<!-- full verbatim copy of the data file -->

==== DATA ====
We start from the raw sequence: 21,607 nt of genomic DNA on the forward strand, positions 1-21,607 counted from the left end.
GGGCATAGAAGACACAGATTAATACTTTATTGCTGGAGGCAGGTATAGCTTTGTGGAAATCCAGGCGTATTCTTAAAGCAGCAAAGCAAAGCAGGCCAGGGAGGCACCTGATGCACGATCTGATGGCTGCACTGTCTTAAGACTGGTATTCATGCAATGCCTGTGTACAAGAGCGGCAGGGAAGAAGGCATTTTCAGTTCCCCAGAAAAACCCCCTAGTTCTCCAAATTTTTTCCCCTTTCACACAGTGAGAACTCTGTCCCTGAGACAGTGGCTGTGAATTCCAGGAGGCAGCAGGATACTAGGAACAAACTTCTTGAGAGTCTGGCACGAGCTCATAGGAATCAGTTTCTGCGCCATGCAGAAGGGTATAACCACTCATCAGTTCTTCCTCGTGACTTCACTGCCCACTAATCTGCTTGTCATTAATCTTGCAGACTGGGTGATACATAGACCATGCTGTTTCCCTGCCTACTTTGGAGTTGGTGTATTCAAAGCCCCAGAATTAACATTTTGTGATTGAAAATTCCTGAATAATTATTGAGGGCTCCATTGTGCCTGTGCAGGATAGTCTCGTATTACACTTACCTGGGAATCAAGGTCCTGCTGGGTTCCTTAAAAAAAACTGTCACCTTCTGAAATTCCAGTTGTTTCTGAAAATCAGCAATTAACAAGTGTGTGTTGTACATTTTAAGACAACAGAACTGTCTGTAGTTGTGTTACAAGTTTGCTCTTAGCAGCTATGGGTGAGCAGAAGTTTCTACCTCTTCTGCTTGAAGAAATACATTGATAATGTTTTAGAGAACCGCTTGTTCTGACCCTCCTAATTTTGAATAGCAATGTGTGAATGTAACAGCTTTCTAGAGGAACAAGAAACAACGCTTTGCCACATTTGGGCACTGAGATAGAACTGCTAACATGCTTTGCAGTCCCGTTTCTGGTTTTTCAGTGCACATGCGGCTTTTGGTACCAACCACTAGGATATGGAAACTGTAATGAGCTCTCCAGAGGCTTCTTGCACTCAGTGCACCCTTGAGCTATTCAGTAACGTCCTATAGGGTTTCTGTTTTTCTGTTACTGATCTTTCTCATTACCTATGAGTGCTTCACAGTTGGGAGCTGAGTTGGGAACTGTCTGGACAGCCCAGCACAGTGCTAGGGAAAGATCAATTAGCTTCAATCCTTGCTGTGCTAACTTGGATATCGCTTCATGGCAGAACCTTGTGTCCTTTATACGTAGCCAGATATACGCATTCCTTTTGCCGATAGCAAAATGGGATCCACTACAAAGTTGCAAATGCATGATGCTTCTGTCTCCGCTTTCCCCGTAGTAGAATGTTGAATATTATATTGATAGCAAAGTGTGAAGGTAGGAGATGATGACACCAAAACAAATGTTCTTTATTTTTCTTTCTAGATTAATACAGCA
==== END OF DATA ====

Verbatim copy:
We start from the raw sequence: 21,607 nt of genomic DNA on the forward strand, positions 1-21,607 counted from the left end.
GGGCATAGAAGACACAGATTAATACTTTATTGCTGGAGGCAGGTATAGCTTTGTGGAAATCCAGGCGTATTCTTAAAGCAGCAAAGCAAAGCAGGCCAGGGAGGCACCTGATGCACGATCTGATGGCTGCACTGTCTTAAGACTGGTATTCATGCAATGCCTGTGTACAAGAGCGGCAGGGAAGAAGGCATTTTCAGTTCCCCAGAAAAACCCCCTAGTTCTCCAAATTTTTTCCCCTTTCACACAGTGAGAACTCTGTCCCTGAGACAGTGGCTGTGAATTCCAGGAGGCAGCAGGATACTAGGAACAAACTTCTTGAGAGTCTGGCACGAGCTCATAGGAATCAGTTTCTGCGCCATGCAGAAGGGTATAACCACTCATCAGTTCTTCCTCGTGACTTCACTGCCCACTAATCTGCTTGTCATTAATCTTGCAGACTGGGTGATACATAGACCATGCTGTTTCCCTGCCTACTTTGGAGTTGGTGTATTCAAAGCCCCAGAATTAACATTTTGTGATTGAAAATTCCTGAATAATTATTGAGGGCTCCATTGTGCCTGTGCAGGATAGTCTCGTATTACACTTACCTGGGAATCAAGGTCCTGCTGGGTTCCTTAAAAAAAACTGTCACCTTCTGAAATTCCAGTTGTTTCTGAAAATCAGCAATTAACAAGTGTGTGTTGTACATTTTAAGACAACAGAACTGTCTGTAGTTGTGTTACAAGTTTGCTCTTAGCAGCTATGGGTGAGCAGAAGTTTCTACCTCTTCTGCTTGAAGAAATACATTGATAATGTTTTAGAGAACCGCTTGTTCTGACCCTCCTAATTTTGAATAGCAATGTGTGAATGTAACAGCTTTCTAGAGGAACAAGAAACAACGCTTTGCCACATTTGGGCACTGAGATAGAACTGCTAACATGCTTTGCAGTCCCGTTTCTGGTTTTTCAGTGCACATGCGGCTTTTGGTACCAACCACTAGGATATGGAAACTGTAATGAGCTCTCCAGAGGCTTCTTGCACTCAGTGCACCCTTGAGCTATTCAGTAACGTCCTATAGGGTTTCTGTTTTTCTGTTACTGATCTTTCTCATTACCTATGAGTGCTTCACAGTTGGGAGCTGAGTTGGGAACTGTCTGGACAGCCCAGCACAGTGCTAGGGAAAGATCAATTAGCTTCAATCCTTGCTGTGCTAACTTGGATATCGCTTCATGGCAGAACCTTGTGTCCTTTATACGTAGCCAGATATACGCATTCCTTTTGCCGATAGCAAAATGGGATCCACTACAAAGTTGCAAATGCATGATGCTTCTGTCTCCGCTTTCCCCGTAGTAGAATGTTGAATATTATATTGATAGCAAAGTGTGAAGGTAGGAGATGATGACACCAAAACAAATGTTCTTTATTTTTCTTTCTAGATTAATACAGCA